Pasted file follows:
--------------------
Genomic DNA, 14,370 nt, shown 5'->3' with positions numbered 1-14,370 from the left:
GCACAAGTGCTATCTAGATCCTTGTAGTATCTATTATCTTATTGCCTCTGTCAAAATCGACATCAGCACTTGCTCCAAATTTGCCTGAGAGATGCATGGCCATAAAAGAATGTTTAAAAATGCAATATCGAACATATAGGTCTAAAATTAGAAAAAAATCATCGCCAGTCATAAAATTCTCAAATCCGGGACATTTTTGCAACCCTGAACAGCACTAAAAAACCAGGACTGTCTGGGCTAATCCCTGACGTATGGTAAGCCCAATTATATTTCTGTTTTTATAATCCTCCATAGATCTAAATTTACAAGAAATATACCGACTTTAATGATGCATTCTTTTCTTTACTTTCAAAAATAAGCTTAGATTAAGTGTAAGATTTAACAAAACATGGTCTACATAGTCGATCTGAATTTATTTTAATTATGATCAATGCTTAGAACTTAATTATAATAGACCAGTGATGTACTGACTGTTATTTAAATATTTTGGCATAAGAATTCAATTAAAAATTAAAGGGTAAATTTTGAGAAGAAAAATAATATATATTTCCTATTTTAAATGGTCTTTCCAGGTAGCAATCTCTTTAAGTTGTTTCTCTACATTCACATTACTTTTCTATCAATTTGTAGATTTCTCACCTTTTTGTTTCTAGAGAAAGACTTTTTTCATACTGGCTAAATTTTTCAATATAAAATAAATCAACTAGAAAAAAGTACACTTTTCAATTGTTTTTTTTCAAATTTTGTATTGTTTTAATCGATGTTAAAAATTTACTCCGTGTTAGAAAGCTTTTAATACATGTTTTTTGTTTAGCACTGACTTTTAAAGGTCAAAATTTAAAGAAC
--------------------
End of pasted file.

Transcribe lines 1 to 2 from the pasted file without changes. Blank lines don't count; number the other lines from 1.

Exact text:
Genomic DNA, 14,370 nt, shown 5'->3' with positions numbered 1-14,370 from the left:
GCACAAGTGCTATCTAGATCCTTGTAGTATCTATTATCTTATTGCCTCTGTCAAAATCGACATCAGCACTTGCTCCAAATTTGCCTGAGAGATGCATGGCCATAAAAGAATGTTTAAAAATGCAATATCGAACATATAGGTCTAAAATTAGAAAAAAATCATCGCCAGTCATAAAATTCTCAAATCCGGGACATTTTTGCAACCCTGAACAGCACTAAAAAACCAGGACTGTCTGGGCTAATCCCTGACGTATGGTAAGCCCAATTATATTTCTGTTTTTATAATCCTCCATAGATCTAAATTTACAAGAAATATACCGACTTTAATGATGCATTCTTTTCTTTACTTTCAAAAATAAGCTTAGATTAAGTGTAAGATTTAACAAAACATGGTCTACATAGTCGATCTGAATTTATTTTAATTATGATCAATGCTTAGAACTTAATTATAATAGACCAGTGATGTACTGACTGTTATTTAAATATTTTGGCATAAGAATTCAATTAAAAATTAAAGGGTAAATTTTGAGAAGAAAAATAATATATATTTCCTATTTTAAATGGTCTTTCCAGGTAGCAATCTCTTTAAGTTGTTTCTCTACATTCACATTACTTTTCTATCAATTTGTAGATTTCTCACCTTTTTGTTTCTAGAGAAAGACTTTTTTCATACTGGCTAAATTTTTCAATATAAAATAAATCAACTAGAAAAAAGTACACTTTTCAATTGTTTTTTTTCAAATTTTGTATTGTTTTAATCGATGTTAAAAATTTACTCCGTGTTAGAAAGCTTTTAATACATGTTTTTTGTTTAGCACTGACTTTTAAAGGTCAAAATTTAAAGAAC